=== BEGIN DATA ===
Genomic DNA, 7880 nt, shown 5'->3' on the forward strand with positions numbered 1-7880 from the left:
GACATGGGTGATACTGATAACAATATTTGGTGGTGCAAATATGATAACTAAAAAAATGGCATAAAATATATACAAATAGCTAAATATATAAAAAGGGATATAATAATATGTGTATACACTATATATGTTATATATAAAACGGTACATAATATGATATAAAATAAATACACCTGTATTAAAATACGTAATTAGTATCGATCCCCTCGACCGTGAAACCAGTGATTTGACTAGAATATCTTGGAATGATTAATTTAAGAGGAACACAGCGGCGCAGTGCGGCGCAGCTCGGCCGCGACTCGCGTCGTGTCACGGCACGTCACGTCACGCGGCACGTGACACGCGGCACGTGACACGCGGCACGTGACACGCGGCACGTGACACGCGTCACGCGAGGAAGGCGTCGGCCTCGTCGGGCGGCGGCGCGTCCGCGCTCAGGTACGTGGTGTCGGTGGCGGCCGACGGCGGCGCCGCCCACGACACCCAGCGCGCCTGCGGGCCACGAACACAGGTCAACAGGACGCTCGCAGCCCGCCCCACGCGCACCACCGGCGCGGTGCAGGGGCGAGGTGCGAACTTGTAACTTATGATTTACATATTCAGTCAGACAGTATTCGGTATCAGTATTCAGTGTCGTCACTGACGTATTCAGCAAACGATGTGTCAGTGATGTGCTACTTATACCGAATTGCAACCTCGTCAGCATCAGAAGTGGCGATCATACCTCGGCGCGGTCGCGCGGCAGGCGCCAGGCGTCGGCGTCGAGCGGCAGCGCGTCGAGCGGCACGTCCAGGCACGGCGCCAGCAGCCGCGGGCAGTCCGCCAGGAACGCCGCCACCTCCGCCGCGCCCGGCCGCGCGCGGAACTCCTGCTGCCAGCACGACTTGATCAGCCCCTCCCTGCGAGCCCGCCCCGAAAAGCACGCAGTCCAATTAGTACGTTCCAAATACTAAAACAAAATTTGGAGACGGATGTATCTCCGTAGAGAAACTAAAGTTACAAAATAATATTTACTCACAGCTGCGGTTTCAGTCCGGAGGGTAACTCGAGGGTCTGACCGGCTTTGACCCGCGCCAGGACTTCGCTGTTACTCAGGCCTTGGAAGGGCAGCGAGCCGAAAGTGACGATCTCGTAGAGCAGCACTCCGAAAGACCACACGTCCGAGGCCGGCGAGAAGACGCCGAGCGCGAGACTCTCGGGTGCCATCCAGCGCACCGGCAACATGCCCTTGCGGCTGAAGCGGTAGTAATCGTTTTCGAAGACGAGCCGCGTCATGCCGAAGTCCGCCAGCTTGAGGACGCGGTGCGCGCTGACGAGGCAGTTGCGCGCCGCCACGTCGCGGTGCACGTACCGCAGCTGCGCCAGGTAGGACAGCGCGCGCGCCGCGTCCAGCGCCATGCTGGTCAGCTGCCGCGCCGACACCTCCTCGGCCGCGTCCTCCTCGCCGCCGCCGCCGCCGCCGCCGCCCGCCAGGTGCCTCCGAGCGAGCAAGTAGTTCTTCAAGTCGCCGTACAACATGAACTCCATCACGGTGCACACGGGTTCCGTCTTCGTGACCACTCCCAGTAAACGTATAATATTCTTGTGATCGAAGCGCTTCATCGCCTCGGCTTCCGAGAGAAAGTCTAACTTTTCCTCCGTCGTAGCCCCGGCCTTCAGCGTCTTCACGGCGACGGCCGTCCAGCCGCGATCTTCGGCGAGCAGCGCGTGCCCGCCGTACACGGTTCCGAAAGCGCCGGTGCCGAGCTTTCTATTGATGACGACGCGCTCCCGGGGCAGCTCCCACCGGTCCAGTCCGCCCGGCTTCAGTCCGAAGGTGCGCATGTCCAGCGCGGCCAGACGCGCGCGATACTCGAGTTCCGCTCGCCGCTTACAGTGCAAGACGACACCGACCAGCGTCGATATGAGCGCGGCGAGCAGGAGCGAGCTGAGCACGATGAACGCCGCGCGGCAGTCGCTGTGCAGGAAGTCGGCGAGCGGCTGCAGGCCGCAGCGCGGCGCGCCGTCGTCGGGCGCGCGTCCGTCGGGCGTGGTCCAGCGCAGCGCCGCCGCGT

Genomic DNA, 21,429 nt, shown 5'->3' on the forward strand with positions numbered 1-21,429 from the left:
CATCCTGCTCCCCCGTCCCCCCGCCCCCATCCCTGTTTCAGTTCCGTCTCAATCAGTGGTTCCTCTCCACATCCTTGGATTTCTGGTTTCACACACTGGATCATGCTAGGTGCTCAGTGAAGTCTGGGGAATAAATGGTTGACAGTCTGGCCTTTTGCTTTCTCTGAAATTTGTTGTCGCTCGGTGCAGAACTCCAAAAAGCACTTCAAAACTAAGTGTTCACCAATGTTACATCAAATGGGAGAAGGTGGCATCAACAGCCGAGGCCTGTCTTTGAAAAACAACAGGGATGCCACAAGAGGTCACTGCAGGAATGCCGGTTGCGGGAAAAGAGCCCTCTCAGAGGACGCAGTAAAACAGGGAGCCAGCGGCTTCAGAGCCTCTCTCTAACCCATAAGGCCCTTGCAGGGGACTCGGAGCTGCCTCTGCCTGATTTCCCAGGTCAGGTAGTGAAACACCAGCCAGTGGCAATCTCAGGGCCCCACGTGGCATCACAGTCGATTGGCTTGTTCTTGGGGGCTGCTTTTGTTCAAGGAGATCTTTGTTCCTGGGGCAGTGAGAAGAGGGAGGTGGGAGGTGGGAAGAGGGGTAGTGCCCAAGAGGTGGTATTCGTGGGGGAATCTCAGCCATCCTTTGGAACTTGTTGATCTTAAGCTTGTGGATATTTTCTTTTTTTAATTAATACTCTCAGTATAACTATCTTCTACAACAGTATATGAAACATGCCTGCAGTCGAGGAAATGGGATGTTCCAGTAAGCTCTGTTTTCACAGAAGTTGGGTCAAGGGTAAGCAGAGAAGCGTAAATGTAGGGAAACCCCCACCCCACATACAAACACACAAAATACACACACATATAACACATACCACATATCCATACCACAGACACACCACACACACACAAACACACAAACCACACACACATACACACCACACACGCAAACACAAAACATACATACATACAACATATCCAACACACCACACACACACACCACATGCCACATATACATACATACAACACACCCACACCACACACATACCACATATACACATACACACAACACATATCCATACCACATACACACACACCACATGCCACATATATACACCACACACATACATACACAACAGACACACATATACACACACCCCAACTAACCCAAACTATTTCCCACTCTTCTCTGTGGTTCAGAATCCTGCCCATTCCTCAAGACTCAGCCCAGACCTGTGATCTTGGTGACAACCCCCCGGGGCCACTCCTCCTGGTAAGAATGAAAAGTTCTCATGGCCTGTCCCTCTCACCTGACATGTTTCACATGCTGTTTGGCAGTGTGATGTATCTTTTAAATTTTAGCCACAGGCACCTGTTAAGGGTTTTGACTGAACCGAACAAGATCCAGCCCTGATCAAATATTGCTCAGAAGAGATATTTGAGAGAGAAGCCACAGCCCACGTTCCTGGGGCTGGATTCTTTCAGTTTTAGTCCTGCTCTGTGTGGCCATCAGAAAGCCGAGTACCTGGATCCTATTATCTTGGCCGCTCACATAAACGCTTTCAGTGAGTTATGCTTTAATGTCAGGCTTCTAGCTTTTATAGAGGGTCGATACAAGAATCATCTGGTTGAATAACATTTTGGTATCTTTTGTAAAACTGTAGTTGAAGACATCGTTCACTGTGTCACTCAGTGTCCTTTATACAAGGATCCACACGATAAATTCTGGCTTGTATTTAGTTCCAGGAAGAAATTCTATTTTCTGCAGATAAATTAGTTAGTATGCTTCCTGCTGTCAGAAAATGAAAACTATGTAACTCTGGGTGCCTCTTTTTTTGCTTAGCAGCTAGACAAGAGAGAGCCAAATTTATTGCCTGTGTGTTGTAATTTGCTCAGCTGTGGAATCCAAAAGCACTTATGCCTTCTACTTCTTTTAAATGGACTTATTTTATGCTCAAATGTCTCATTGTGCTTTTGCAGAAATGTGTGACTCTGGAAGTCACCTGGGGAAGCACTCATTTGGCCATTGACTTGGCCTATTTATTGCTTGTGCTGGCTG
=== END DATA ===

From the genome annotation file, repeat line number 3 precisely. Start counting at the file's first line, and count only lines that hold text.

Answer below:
Genomic DNA, 21,429 nt, shown 5'->3' on the forward strand with positions numbered 1-21,429 from the left: